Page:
ISA and Automation Federation offer resources for yearlong Manufacturing Day events
International Society of Automation Automation Federation draw attention to the growing need for skilled manufacturing workers
Latest NewsFeds making moves to tweak HOS, CSA to determine safety “cultures” of motor carriers Modern Materials Handling 2019 Casebook Collection Analyst Report: An Excerpt from the IDC Enterprise Labeling Vendor Assessment UPS opens up new Atlanta-based ‘super hub’ operating facility National diesel average heads up for eighth consecutive week, reports EIA More News
In recognition of Manufacturing Day, the International Society of Automation (ISA) and its affiliate association, the Automation Federation, celebrate the importance of manufacturing to the world’s economic health and future.
Supported by leading manufacturers and other industry supporters, Manufacturing Day is designed to amplify the voice of individual companies and coordinate a collective movement toward greater understanding and solutions to key manufacturing challenges.
A pressing challenge facing manufacturers in the US is the growing skills gap. Experts project that over the next 10 years nearly 3.5 million manufacturing jobs will be needed. However, because of the ongoing shortage of qualified workers, up to 2 million of these jobs may go unfilled.
Today, six out of 10 production jobs remain open because of the talent shortage, according to a recent study by The Manufacturing Institute and Deloitte.
“As an association comprised of many professionals involved in manufacturing throughout the world, ISA is innately aware of the vital role manufacturing plays in increasing technological innovation and driving global economic growth,” said Peggie W. Koon, Ph.D., ISA Interim Executive Director. “But to sustain strong manufacturing capabilities you must have a skilled, educated workforce.”
Closing the skills gap, Koon says, will require a significant influx of talented young workers in all fields of engineering, including automation and control—particularly given that throngs of current manufacturing workers, part of the Baby Boomer Generation, are on the verge of retirement.
“Manufacturing Day is important because it’s an opportunity to expand awareness of these challenges and take action to turn the tide,” she emphasizes. “Much more needs to be done to encourage more young people to pursue STEM-centric education and career fields.”
Because the workforce shortage is increasing demand for and the value of qualified workers, new graduates and others who have the right technical skills are likely to obtain well-paying positions.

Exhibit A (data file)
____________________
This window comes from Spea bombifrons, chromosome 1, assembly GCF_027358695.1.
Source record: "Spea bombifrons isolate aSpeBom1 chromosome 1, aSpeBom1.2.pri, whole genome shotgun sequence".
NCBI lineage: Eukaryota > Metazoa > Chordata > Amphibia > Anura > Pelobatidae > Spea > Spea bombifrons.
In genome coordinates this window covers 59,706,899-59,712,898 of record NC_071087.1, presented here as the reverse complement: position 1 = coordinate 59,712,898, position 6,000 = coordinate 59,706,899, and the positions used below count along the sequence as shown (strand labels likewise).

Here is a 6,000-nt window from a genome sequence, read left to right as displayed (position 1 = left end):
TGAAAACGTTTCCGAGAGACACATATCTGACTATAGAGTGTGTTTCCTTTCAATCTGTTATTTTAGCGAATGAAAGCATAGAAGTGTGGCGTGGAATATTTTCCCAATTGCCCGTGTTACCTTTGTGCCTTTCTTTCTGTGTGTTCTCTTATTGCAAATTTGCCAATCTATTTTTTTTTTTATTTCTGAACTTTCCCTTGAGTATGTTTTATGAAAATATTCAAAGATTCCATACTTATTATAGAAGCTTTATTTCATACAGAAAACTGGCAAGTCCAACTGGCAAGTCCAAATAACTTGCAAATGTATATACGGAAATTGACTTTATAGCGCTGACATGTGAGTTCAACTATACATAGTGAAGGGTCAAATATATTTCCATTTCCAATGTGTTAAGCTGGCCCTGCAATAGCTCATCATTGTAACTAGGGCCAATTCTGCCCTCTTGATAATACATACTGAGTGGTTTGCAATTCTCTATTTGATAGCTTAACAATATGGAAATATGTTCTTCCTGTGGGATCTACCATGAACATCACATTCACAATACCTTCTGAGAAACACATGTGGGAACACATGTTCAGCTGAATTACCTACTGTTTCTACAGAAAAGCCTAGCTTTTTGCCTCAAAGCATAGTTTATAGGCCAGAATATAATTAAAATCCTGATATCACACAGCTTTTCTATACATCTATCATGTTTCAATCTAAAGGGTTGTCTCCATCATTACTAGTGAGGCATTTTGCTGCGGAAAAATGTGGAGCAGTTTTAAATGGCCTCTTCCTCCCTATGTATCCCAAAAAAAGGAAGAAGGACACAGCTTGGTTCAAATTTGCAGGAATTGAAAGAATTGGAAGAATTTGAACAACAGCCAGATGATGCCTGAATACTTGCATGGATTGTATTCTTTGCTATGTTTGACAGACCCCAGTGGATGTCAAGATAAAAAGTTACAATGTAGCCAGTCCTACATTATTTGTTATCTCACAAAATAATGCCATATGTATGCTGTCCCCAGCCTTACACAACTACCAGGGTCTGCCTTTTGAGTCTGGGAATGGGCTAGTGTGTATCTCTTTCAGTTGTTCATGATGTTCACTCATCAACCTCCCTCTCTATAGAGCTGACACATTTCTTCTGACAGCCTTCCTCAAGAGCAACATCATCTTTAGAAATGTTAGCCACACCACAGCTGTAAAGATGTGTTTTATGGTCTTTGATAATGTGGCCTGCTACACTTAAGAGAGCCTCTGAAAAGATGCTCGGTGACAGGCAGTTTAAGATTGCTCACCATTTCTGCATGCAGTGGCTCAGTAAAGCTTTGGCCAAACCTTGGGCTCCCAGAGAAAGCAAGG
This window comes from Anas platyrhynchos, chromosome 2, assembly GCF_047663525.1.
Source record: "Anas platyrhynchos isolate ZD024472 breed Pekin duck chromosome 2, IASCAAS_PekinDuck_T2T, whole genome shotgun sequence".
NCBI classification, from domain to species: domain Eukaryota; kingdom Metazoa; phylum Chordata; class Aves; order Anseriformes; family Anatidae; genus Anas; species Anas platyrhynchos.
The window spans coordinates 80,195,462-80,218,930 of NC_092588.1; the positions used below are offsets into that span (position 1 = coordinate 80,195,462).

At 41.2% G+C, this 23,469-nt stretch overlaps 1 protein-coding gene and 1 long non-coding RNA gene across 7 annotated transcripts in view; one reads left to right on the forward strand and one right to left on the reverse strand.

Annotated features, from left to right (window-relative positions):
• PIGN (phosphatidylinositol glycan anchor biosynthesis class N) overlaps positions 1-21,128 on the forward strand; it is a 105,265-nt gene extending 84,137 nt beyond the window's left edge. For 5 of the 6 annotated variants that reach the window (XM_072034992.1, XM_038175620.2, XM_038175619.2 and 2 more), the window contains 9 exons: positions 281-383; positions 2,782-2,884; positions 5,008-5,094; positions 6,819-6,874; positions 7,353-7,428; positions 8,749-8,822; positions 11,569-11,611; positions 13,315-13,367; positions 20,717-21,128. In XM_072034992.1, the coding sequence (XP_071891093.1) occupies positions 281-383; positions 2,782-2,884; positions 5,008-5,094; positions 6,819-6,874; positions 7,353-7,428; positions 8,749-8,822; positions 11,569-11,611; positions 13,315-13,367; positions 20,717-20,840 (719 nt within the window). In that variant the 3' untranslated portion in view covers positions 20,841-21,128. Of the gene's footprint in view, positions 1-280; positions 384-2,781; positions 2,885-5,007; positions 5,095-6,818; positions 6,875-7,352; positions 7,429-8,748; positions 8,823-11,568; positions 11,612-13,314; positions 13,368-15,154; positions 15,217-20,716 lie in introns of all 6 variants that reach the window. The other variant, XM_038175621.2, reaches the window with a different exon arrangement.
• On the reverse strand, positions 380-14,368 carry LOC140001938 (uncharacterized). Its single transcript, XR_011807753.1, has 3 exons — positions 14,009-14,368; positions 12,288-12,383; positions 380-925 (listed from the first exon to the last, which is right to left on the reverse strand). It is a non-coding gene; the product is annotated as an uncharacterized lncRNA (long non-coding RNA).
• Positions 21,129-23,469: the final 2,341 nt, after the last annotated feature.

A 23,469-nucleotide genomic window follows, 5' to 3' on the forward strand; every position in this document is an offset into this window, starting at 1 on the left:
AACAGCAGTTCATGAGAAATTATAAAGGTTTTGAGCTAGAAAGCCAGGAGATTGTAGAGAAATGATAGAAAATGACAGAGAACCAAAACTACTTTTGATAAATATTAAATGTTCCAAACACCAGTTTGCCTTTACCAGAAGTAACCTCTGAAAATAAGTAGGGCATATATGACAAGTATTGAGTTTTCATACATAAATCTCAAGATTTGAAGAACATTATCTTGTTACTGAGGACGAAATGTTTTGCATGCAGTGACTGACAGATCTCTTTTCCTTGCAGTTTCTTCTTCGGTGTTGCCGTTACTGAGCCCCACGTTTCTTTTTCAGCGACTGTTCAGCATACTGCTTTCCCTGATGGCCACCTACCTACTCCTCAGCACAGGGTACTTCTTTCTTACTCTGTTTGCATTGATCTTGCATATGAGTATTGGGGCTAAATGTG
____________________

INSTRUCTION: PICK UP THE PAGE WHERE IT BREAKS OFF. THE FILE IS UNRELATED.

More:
Learn how you can support Manufacturing Day
Companies, community groups, other organizations as well as individuals are encouraged to support and recognize Manufacturing Day. The most visible and influential way to get involved is by hosting a Manufacturing Day event. Examples include:
- Plant tours
- Manufacturing community events and expos (through collaboration with numerous companies)
- Job fairs
- Educational fairs
- Celebrations of the manufacturing community
Currently, there are more than 2,100 events scheduled in support of Manufacturing Day. To search for events in your area, click here.
Of course, participating in an established Manufacturing Day event is a highly valued way to contribute as well. On the Manufacturing Day website, you’ll find a wealth of resources for those interested in hosting an event or participating in one. Among the useful materials provided are:
- Planning guides and tool kits
- Resources on how and why to get involved
- Links to informative webinars
- Open house tips
- Answers to FAQs
- Logos, banners and infographics
- A media guide and media kit
- The role of the Automation Federation in helping to develop the manufacturing workforce of the future
As the “Voice of Automation” and an association founded by ISA, the Automation Federation works with its member organizations and working groups—as well as ISA members—to increase awareness about the value of advanced manufacturing and to support STEM initiatives in schools and communities.
“Our member organizations and many ISA members are actively engaged in grassroots efforts to improve and expand the learning of STEM and get more young people excited about careers in manufacturing,” reports Marty Edwards, the incoming Managing Director of the Automation Federation. “These activities are essential if we are to prepare young people to compete for the well-paying jobs in an increasingly high-tech, high-skill marketplace.”
Edwards encourages all professionals in automation, manufacturing and engineering learn more about how they can contribute to the future of today’s young people. He says the following three partner organizations of ISA and the Automation Federation have well-established STEM-focused programs that offer many rewarding ways to get involved and volunteer.
Subscribe to Supply Chain Management Review Magazine!Subscribe today. Don't Miss Out!
Get in-depth coverage from industry experts with proven techniques for cutting supply chain costs and case studies in supply chain best practices.
Start Your Subscription Today!
The 2018 Supply Chain Top 25: Follow the leaders NextGen technologies: Building the supply chains of the future View More From this Issue